The Men Who Weren’t There: Brazil v Germany
Germany may have won 7-1, but there is little for them to take away from this match. Is Germany really really good? Absolutely. But let’s not pretend this game means too much for them moving forward, certainly not for the final. Sure, Germany looked clinical in their attack, but that’s relatively easy to do when your counters begin in the opposing third, you’re attacking with numbers, and no one is marked. One could argue they finally settled their lineup in returning Lahm to right back, but that’s relatively small beans. They did, crucially, manage to make it through to the final with their full roster intact.
No, this game was about Brazil, and how they capitulated under the weight of a nation. Maybe if Brazil had managed to put in an early goal the story – and game – would’ve gone differently. Maybe they would’ve found belief. But once Klose followed Muller’s 11th minute goal with one of his own in the 23rd minute, the story was written.
The Brazilians played this entire tournament on a fragile emotional precipice. They would weep during their anthem prior to games, and they would follow those games with emotional outbursts. Both the players and fans believed not only that they would win, but that they were supposed to win. They were a team of destiny, tied to the heart of their nation. It was a notion that would’ve felt half-baked for the better part of this tournament, if not for the ascendant Neymar and rock solid Thiago Silva.
I’d like to take this moment to give a brief geology lesson. For all the talk of earth residing in a “habitable zone,” life as we know it really shouldn’t exist. A single, fortuitous impact over 4 billion years ago led to the formation of both the moon and earth’s magnetic field, paving the way for the life of today. Ever since, the two have worked in concert to protect life from the harsh realities of the solar system. The moon stabilizes earth’s rotation while the magnetic field deflects extreme levels of radiation. One can’t imagine the devastation if one were to disappear, let alone both.
At 22, Neymar came into this World Cup as the face of Brazil, bearing the full weight of his nation’s lofty expectations. I initially didn’t think Neymar was up to the task. I’m still not sure that he was, but damn was he ever impressive. He doubled as Brazil’s messianic icon off the pitch, and their creative centerpiece on it – relied upon to an almost detrimental degree in the attack. Most importantly for Brazil, Neymar exuded confidence; his teammates fed off his swagger, and used it as their shield. Neymar placed the pressure of Brazil’s rabidly expectant fan-base squarely on his shoulders, transforming the crushing expectation into a positive energy that allowed them to thrive (or at least not collapse under the pressure, which makes Neymar’s fractured vertebrae almost too perfect in its symbolism).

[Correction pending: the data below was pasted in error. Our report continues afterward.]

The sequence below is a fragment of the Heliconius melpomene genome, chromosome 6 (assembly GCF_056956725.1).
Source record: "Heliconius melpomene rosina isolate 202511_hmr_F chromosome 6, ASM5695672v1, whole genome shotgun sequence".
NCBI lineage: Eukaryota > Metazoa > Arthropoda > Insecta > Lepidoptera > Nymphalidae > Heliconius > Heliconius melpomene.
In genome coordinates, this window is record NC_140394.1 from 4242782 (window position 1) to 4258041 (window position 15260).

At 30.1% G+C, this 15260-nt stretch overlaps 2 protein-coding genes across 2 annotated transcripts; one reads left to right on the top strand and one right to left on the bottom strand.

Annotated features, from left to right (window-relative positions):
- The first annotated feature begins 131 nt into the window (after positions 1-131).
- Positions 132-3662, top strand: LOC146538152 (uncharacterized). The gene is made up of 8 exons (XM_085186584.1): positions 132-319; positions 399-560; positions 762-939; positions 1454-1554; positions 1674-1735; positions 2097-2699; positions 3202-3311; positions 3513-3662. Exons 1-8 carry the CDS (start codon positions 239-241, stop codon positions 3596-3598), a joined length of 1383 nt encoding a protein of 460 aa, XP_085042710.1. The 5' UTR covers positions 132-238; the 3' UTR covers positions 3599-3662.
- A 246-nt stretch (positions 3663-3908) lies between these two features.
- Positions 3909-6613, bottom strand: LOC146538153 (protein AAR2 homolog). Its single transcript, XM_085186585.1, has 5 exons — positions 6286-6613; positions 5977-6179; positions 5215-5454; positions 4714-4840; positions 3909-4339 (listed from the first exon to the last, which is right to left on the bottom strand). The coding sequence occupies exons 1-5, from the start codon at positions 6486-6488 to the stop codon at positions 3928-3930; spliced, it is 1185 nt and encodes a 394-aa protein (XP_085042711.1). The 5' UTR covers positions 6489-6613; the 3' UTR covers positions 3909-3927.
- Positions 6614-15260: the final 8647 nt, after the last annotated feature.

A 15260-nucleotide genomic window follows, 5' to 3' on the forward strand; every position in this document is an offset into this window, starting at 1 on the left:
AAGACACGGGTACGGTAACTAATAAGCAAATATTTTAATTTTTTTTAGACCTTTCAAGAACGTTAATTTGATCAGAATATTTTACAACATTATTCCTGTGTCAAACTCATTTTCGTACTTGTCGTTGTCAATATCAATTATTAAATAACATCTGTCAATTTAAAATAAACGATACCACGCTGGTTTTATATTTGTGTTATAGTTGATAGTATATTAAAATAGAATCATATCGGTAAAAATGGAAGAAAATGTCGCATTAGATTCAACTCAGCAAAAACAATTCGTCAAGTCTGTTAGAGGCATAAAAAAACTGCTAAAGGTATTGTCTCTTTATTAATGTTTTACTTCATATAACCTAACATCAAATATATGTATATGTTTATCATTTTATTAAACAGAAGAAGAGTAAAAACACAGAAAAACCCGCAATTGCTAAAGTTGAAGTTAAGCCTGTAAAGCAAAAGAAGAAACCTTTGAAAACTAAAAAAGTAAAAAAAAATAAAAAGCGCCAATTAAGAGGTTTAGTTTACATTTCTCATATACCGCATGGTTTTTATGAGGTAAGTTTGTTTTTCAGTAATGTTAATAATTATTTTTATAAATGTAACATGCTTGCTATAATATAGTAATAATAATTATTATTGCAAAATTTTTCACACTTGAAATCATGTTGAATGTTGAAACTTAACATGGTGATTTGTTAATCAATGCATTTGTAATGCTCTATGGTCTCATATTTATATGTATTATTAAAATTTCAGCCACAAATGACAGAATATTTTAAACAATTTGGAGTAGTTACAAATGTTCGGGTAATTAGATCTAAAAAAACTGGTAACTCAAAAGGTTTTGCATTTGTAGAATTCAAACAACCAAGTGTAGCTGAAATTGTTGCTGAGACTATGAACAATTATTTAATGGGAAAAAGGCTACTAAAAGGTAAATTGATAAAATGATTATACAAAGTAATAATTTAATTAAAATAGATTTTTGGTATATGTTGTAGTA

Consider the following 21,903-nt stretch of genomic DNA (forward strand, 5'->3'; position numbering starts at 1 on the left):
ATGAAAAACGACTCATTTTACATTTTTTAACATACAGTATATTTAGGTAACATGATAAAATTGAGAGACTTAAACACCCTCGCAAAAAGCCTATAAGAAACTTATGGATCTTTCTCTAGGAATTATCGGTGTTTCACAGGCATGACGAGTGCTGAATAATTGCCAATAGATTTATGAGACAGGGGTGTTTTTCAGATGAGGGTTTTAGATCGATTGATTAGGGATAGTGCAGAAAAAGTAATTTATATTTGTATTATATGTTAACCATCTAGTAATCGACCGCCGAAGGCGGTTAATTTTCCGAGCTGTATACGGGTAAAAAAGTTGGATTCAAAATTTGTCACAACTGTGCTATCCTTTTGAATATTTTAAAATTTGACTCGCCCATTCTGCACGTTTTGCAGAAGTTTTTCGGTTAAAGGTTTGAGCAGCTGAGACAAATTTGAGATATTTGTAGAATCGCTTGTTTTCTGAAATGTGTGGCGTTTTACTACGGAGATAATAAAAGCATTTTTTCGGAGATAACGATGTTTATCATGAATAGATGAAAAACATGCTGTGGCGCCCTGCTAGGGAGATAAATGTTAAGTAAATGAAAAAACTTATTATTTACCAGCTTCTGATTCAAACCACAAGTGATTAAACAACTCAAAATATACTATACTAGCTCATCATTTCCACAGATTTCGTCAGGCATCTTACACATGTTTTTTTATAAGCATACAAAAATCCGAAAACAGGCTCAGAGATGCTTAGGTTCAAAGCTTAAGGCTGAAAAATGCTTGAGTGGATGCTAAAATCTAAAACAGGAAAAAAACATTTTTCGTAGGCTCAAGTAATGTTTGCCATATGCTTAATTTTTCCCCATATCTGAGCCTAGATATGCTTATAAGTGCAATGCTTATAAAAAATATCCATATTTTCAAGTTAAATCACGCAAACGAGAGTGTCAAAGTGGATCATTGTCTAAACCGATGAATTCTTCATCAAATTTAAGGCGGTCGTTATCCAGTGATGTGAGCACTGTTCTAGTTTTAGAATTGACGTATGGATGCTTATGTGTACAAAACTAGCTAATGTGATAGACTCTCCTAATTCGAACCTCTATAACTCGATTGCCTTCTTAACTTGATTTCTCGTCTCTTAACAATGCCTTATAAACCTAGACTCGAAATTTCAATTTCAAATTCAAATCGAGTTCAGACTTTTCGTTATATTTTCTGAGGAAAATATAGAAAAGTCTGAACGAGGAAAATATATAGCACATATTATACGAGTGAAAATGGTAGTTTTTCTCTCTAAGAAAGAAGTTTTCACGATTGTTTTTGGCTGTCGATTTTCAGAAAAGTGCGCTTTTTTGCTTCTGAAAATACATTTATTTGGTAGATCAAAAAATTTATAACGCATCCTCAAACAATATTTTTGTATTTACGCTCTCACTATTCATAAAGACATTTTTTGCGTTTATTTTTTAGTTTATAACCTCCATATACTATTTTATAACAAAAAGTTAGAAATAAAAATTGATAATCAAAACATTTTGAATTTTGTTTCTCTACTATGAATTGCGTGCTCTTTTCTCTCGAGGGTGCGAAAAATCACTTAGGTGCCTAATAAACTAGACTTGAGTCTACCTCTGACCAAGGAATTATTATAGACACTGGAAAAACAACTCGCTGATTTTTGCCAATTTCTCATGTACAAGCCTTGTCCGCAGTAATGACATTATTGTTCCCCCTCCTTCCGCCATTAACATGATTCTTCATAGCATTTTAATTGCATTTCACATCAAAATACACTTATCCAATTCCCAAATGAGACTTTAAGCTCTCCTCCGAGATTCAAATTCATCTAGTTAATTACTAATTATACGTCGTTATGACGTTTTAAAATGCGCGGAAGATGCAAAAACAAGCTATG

If Neymar was Brazil’s magnetic field, captain Thiago Silva was their moon. Considered by many to be the world’s top central defender, he spent much of the tournament justifying that billing. Silva demanded discipline and organization from an otherwise scattered backline, and held together a potentially haphazard, heavily emotional Brazilian side that nearly fell into disarray against both Chile and Colombia. He kept the order right up until the moment he finally lost his own head, disqualifying himself from the semifinal with an epically foolish yellow.*
*Although solid on the pitch throughout, Silva wasn’t immune to the heavy emotional burden that weighed on all the Brazilians, save for Neymar. He reportedly was so overwhelmed before the shootout with Chile that he refused to take a penalty kick, requesting to be placed behind even Julio Cesar in the kicking order.
Following the Germany match, Scolari correctly took the blame for the loss. It’s his job to get his team ready regardless of the circumstances, and he plainly failed. This should’ve been a competitive side regardless of Silva and Neymar’s presence. No team should be better equipped to replace a player of Neymar’s caliber with a viable facsimile. Wllian, Oscar, Bernard, and Hulk, though not at the level of Neymar, are among the world’s most creative and dangerous in attack. And though Scolari may have found it more difficult to replace Silva at the heart of his defense, Dante should have been a more than adequate stop-gap.
Scolari, though, must have sensed his team was in trouble. Brazil’s desperate attempt to reinstate Silva for the match revealed as much. The nation’s panic and bizarre inspirational strategy (Neymar masks?) certainly couldn’t have helped the atmosphere in the camp. Brazil’s pre-game display, honoring Neymar during the national anthem, served as yet another reminder of what – and who – they were missing.
As Scolari noted, the match seemed level at the outset. Brazil’s fragile belief, it appeared, was still intact. They, like their fans, were still wearing Neymar’s mask. Germany’s early goal off a set piece cracked the mask’s veneer, their second shattered it. Without Silva and under duress, Brazil’s backline and midfield quickly descended into David-Luiz-helmed anarchy. Without Neymar, the pressure had reached a boiling point. There was no outlet. Brazil had lost both its moon and its magnetic field. Within six minutes the score would be 5-0, and Brazil had lost its World Cup.